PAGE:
Case of the Bare Bear
Spizano Amadorous Hummer was his name. In grade school the kids took the first two letters of his first and middle name and nicknamed him Spam. It stuck. That’s why folks called him Spam for short. He was proud of his Italian heritage, but he didn’t mind the nickname. It was better than Spizano. No one, even vehicle registration knew his real name. He was going to keep it that way, at least if he had anything to say about it.
He was a gumshoe, a P.I, a private eye. Some folks didn't think that was much of a job. Slinking around spying on cheating husbands, finding lost kids, digging up dirt—all jobs had unpopular aspects. But, Spam was good at what he did. He didn’t cheat, take cheesy photographs, or doctor the facts--that is unless it was absolutely necessary. He was the genuine article--a good P.I. However, regardless of how good he was at his job, it was tough being an unemployed private-eye. And, right now, he needed somebody to walk through his door and give him some work. Otherwise, he’d be saying goodbye to the luxury of his one room, one desk and a chair suite.
Maybe the weather had something to do with the lack of client activity; it had been a real stinker, recently. When the rain wasn't falling in torrents, the clouds simply hung overhead oppressively. During the past dreary week, he developed a hundred tips for spending time on a rainy day; but, not one would make him any money. And, that’s what he needed most—money.
In the midst of the gloomy room, he heard a single knock on his door—just one solitary knock, as if someone was reluctant to enter. At first, Spam was not certain he heard the knock. However, the silhouette in the smoked glass revealed someone standing outside the door.
“It’s open. Come on in!” he called.
After a lengthy pause, the door slowly opened, casting a slim ray of hope that it may be a client and tomorrow he might be paying the rent. Spam focused on the opened doorway. His visitor paused in the darkened hallway, as if they were reluctant to enter. Eventually, the reluctant stranger stepped through the doorway, presenting Spam with a pleasant sight. Her luxurious auburn hair cascaded down around her face, caressing her shoulders, or at least it would have if the fur coat around her neckline would have allowed it. Veronica Lake would have been impressed. Spam recognized straightway this dame had class. She also had the shape of a starlet, and was dressed out nicely—perhaps too classy for his office.
“Are you the only one here?” she asked, glancing around the one-room office.
“I’m all there is, Doll. You’re looking at the top banana. What can I do for you?”
“Are you sure there's no one else here?” She persisted with unconcealed disappointment, which did little for his self confidence.
“Doll, what you see is what you get, and it doesn't get any better than this. If you gotta’ problem and need a good P.I, you've come to the right place. Now, why don’t you meet me halfway and tell me your name? We’ll work on your problem after that.”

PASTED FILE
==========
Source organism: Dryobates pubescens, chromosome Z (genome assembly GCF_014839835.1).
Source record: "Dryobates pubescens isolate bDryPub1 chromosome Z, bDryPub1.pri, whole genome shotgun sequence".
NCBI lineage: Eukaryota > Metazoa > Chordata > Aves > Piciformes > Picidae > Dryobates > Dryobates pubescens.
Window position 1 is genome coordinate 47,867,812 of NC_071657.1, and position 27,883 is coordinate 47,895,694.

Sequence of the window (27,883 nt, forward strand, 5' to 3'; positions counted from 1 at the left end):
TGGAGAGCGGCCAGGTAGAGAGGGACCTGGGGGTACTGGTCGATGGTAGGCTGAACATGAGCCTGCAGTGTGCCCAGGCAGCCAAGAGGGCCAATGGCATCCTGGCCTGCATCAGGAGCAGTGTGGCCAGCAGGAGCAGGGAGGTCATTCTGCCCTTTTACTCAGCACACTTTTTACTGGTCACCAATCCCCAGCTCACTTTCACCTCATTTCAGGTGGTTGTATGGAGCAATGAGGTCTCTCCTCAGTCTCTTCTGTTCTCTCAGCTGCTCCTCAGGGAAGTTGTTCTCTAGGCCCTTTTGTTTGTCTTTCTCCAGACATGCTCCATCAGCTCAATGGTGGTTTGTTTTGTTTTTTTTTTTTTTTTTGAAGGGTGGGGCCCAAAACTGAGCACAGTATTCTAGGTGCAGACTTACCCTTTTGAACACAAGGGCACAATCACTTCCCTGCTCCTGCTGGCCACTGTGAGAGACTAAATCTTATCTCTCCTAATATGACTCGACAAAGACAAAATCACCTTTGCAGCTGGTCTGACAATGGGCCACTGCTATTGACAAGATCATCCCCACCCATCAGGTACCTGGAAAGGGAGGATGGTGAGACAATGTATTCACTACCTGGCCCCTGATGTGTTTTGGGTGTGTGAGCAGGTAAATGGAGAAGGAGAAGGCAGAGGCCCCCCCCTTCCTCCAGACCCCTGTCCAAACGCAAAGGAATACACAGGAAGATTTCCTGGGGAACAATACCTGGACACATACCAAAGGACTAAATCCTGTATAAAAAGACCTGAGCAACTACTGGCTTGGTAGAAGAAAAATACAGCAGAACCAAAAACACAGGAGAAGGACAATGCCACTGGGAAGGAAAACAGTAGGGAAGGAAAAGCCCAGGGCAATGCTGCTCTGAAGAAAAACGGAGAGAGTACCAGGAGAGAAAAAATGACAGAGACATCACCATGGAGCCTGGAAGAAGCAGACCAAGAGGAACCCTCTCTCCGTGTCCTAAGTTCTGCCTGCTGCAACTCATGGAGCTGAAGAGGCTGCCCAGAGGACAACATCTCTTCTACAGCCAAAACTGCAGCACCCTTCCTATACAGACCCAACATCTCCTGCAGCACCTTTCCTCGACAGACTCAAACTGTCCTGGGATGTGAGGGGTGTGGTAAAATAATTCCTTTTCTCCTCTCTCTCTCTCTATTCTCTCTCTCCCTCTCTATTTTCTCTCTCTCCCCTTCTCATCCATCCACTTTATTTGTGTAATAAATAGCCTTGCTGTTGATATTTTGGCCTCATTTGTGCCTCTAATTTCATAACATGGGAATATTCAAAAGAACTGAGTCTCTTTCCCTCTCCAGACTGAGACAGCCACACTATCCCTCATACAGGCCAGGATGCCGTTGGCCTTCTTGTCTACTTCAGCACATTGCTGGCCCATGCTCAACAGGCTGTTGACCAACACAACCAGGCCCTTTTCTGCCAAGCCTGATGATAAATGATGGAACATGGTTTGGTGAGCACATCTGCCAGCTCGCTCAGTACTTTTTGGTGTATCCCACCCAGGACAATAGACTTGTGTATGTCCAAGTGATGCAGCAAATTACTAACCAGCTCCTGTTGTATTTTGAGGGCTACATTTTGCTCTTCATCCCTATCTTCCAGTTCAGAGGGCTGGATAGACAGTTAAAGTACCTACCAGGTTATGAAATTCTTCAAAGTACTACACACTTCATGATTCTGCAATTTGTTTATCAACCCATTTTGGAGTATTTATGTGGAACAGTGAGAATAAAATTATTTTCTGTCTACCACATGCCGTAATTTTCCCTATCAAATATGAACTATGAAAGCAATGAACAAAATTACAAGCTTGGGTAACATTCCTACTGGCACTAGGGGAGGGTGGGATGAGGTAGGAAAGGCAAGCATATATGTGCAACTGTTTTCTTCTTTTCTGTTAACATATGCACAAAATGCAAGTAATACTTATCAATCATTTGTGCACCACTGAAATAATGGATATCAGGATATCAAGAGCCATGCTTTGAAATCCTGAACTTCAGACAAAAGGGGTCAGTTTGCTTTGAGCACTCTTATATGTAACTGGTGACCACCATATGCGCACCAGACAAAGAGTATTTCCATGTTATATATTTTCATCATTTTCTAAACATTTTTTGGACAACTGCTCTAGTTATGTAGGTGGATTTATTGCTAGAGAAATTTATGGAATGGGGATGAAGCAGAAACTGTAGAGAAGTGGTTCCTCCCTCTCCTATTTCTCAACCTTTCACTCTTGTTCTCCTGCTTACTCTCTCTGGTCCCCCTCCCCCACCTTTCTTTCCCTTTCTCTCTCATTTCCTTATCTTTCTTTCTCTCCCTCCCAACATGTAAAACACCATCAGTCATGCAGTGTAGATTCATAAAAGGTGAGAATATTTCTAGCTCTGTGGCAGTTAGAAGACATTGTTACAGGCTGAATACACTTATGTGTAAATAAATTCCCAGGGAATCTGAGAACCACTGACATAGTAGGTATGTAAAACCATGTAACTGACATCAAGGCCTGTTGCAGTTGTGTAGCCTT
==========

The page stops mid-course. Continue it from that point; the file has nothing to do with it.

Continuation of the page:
The goddess took a few steps into the room, as if she finally committed to the task at hand. Her demeanor softened somewhat and she spoke softly but clearly.
“In real life I can’t afford to trust anyone. You see, I have to be very careful. Therefore, It’s hard for me to talk to strangers, especially someone like you.”
That stung--he refrained from asking, “What'dya mean someone like me?” Instead, he asked, “Tell me about real life then. What brings you to my office?”
Spam motioned to the single hard-backed wooden chair positioned in front of his desk. She considered his invitation, smiled, and took a seat, skillfully sitting and crossing her shapely legs in what seemed like single motion. Her legs did not escape Spam’s notice. And his notice of them did not escape her. Her legs were long and well shaped, framed by the expensive nylons that provided the final touch and accented their perfection. Her dress, which revealed the proper amount of cleavage, parted at her knee and also exposed a respectable amount of thigh.
"Dames like this look gorgeous anytime--even in a hard-backed wooden chair in a dank office.", Spam affirmed to himself, trying unsuccessfully to not stare at the sensual creature sitting across from him.
“I’m an heiress, Mr. Hummer” she began, immediately capturing his attention. The one thing which could trump his sensual interest in the doll was money. “My name is Katie and I’m here to talk about Kristi, actually, Kristi’s Teddy Bear.”
She reached into the pocket of her fur coat, pulled out a photograph, dropped it on his desk. Spam picked up the photo and studied it. He saw the same auburn hair, same green eyes, same shapely legs, and same shoulders hidden in the wrap of the fur coat.
“Is this you?” he asked.
“No, that’s my sister, Kristi.”
He looked closer. The image was a carbon copy of the woman sitting before him, however, in the photo she was holding an overstuffed teddy bear. He glanced back and forth from the photo to the woman. Spam concluded that the two were obviously twins. However, he just had to ask.
“Brilliant,” the auburn-haired beauty in the fur wrapper remarked. She shrugged and looked to the door as if she was considering leaving.
“Lose the sarcasm, Doll.” Spam chided. “Neither of us have time to play games. Either tell me what you want or hit the road."
She considered his terse words, hesitated, and then began, “It’s that bear. You have got to get it for me. You see, I have 850 million dollars riding on that bear.”
The mention of such a large sum of money achieved her desired effect. She had Spam’s total attention, and right then that bear was the most important thing in the world.
“You’ve come to the right place, Doll. I specialize in lost-and-found cases.”
“Actually,” she interrupted, “it’s more of a found-and-lost case. You see, I know where it is. What I want is for it to be lost.
“Well, that's a new wrinkle," he thought to himself. Then he continued, “I’ve found lots of things, Doll. But, I’ve never been asked to lose any of them. You sure you’ve come to the right place?”